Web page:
Hi.

Our largest client have a SA16 database, about 25 GB in size. Primary use is a client/server application, but we also have som webservices and some use CLR (.Net code).

As of lately, we are experiencing some issues. Yesterday, one of the webservices used over 30 seconds to connect. This usually takes milliseconds, due to the use of connection pool cache. At that same time, one of the CLR-routines reported "All threads are blocked" in the Windows event log.

The database server is a new HP Proliant server, with lots of RAM and a gnarly CPU.

I had a look at the service, and it is set up like this:

-n <servername> -x tcpip(serverport=2638) -gnl 200 -gnh 400 -ca 0 -c 32G <databasefile.db>

Also, the option max_query_tasks option is set to 1 (a tech at SAP recommended it).

Is there any point in adjusting the gnl and gnh switches? Or could we remove them all together?

It would be great to hear some of your experiences if you have any. Perhaps someone from SAP has anything to contribute?

Regards,

Bjarne Anker Maritech Systems AS Norway

asked 24 Jan, 16:22

Bjarne%20Anker's gravatar image

Bjarne Anker
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1

As option -gnh restricts the maximum number of tasks and thereby worker threads - is there a need for you to specify that? (So my implicit suggestion is to try to omit that limitation...) - As your -gnl option is set to a really high minimum MPL value, I guess that seems to have a reason, however, it would be a further test to omit that, as well, and check what default MPL settings the database server will calculate (listed in the console when starting the process...).

(25 Jan, 05:44) Volker Barth

I'm not sure why this option is specified actually. I think this is an old setup, before I was involved and before we added several more services and CLR. I guess it's no big problem in omitting set option all together?

Thanks.

(25 Jan, 06:07) Bjarne Anker

FWIW, thread deadlock may also result from problems with external environments or suboptimal locking schemes (in which case increasing the maximum MPL value may just delay the problem to a later time, when the new maximum value is reached)...

There are quite a few FAQs here dealing with such problems, cf:

http://sqlanywhere-forum.sap.com/search/?q=All+threads+are+blocked&Submit=search&t=question

(25 Jan, 07:40) Volker Barth

We are using CLR External Environment, and that is rather new. I think the first "all threads are blocked" came around not long after we started the CLR routines. I think there is a connection here. I will look into some of the other similar problems and see if I can find anything useful.

Thanks.

(25 Jan, 07:47) Bjarne Anker

You could use sa_server_option with MaxMultiProgrammingLevel to increase the gnh value online, to check if that helps.

You can use the profiler to check if you really have so many simultaneous requests that 400 tasks are not enough to handle them.

You can check the blocked connections tab to check if more or less all your requests are accessing the same data and therefore have to wait for each other

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answered 25 Jan, 05:51

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Martin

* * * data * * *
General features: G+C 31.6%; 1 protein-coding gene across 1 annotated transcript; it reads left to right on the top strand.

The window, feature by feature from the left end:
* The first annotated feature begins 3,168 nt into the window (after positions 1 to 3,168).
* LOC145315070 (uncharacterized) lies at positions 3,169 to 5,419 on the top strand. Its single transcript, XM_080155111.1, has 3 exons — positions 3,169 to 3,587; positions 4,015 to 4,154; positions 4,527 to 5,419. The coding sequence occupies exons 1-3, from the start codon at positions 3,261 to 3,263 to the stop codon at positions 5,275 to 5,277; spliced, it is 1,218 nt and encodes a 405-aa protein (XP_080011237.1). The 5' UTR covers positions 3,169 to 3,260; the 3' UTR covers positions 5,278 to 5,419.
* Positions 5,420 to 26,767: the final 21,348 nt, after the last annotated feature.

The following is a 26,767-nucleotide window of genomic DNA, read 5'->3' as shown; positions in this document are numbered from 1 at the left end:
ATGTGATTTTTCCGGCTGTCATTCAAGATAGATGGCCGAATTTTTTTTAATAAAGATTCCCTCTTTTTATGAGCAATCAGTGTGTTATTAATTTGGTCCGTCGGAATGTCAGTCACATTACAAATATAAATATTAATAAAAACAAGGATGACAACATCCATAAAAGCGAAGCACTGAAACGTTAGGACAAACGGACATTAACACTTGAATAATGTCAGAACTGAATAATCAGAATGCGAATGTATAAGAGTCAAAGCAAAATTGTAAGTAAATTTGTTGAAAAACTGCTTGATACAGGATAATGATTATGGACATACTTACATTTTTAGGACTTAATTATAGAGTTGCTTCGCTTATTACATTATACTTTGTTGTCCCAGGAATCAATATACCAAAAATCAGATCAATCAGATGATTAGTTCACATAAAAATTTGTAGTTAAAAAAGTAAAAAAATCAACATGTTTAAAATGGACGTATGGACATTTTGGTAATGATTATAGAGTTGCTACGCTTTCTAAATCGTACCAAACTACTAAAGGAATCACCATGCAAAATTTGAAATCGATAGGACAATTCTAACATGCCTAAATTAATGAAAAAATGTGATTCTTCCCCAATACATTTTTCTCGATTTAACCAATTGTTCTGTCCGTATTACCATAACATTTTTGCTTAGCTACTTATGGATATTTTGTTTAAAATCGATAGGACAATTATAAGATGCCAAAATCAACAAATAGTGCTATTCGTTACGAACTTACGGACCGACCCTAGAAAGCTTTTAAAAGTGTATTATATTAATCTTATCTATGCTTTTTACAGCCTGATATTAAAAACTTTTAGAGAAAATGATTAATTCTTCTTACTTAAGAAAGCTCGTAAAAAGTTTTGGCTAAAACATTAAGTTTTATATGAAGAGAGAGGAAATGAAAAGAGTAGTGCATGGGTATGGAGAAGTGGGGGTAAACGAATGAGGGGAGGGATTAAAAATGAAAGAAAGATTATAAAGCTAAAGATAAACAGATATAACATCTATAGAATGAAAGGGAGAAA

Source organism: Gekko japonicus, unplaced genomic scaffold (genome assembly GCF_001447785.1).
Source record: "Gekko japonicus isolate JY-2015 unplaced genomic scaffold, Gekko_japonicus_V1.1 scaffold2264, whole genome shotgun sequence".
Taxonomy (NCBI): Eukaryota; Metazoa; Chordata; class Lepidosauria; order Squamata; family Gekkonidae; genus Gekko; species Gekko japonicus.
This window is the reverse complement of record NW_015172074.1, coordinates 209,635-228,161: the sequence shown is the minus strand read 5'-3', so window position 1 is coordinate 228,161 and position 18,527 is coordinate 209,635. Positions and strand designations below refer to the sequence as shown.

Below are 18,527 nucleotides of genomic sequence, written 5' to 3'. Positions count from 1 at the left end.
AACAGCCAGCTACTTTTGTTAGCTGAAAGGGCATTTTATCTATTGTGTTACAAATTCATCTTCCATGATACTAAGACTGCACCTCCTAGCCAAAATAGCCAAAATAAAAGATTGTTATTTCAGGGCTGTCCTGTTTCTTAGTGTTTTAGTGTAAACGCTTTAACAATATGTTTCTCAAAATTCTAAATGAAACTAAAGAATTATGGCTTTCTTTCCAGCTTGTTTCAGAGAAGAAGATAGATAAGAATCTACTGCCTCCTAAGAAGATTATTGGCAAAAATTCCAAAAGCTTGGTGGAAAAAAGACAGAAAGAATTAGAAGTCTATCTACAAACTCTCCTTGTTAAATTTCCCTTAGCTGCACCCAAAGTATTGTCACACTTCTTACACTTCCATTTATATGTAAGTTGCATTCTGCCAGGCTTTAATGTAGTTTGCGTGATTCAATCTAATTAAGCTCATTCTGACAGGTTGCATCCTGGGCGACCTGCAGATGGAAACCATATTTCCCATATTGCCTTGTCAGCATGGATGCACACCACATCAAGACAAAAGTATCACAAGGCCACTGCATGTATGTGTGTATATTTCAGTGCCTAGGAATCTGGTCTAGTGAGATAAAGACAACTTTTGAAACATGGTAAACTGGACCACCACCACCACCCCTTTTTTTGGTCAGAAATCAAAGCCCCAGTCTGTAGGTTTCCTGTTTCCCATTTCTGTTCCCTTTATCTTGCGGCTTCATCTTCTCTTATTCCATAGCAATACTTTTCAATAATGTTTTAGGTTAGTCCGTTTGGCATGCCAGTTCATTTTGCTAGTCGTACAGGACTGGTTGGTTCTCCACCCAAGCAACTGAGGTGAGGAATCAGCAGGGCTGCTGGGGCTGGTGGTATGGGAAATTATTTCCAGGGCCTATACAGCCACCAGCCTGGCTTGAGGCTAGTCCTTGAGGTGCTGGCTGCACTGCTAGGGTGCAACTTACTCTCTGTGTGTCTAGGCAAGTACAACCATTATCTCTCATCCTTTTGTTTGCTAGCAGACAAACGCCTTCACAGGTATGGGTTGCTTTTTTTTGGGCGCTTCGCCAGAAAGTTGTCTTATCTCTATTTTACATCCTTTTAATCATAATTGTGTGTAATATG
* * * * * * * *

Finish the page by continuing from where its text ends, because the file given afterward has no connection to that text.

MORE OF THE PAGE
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accept rate: 14%

In addition to all the other suggestions, you may find Foxhound to be helpful when dealing with runaway connections; see the white paper here.

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answered 25 Jan, 07:50

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Breck Carter
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accept rate: 21%

edited 25 Jan, 07:51

2

The exercise would be to identify the reason all your worker threads are busy. {as others have correctly identified} Intra-query parallelism is just one possible factor.

The list of possibilities include:

  • Execution of Parallel access plans,
  • Remote accesses (via proxy tables for example),
  • " " adds extra workers normally but can become new additional requests/tasks and will consume more workers when the remote dbs are on the same server,
  • External Environment uses (your CLR routines are an example),
  • Web requests (both those into and those from the database server),
  • Active sending of emails,
  • The execution of Events (including maintenance plans),
  • Backup tasks,
  • {I believe TDS result sets can also hold worker threads longer than other connections)
  • in addition to the normal Active (scheduled) requests,
  • ... and I may have missed a couple more.

It is worth noting one request from 1 client connection can consume many workers when it combines any number of the above features and parallelism can magnify that a couple of different ways.

It is also worth noting that Tasks can also become blocked and hold their worker threads while locks need to be acquired. If you have a large impact due to contention, you will want to monitor your contention levels as well.

Just some thoughts that may help you in your investigations ...

(25 Jan, 08:54) Nick Elson S...

Ok, it looks like we have a lot to learn regarding this. But stupid question: is it an idea to omit both -gnl and -gnh switches? I suppose that the server would dynamically handle this itself when the limitations are gone?

Regards,

Bjarne

(25 Jan, 08:58) Bjarne Anker
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I would think so, but note that your -gnl value is probably quite high, so I'll check what the defaults are... (see my first comment).

(25 Jan, 09:48) Volker Barth
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question asked: 24 Jan, 16:22

question was seen: 360 times

last updated: 25 Jan, 09:49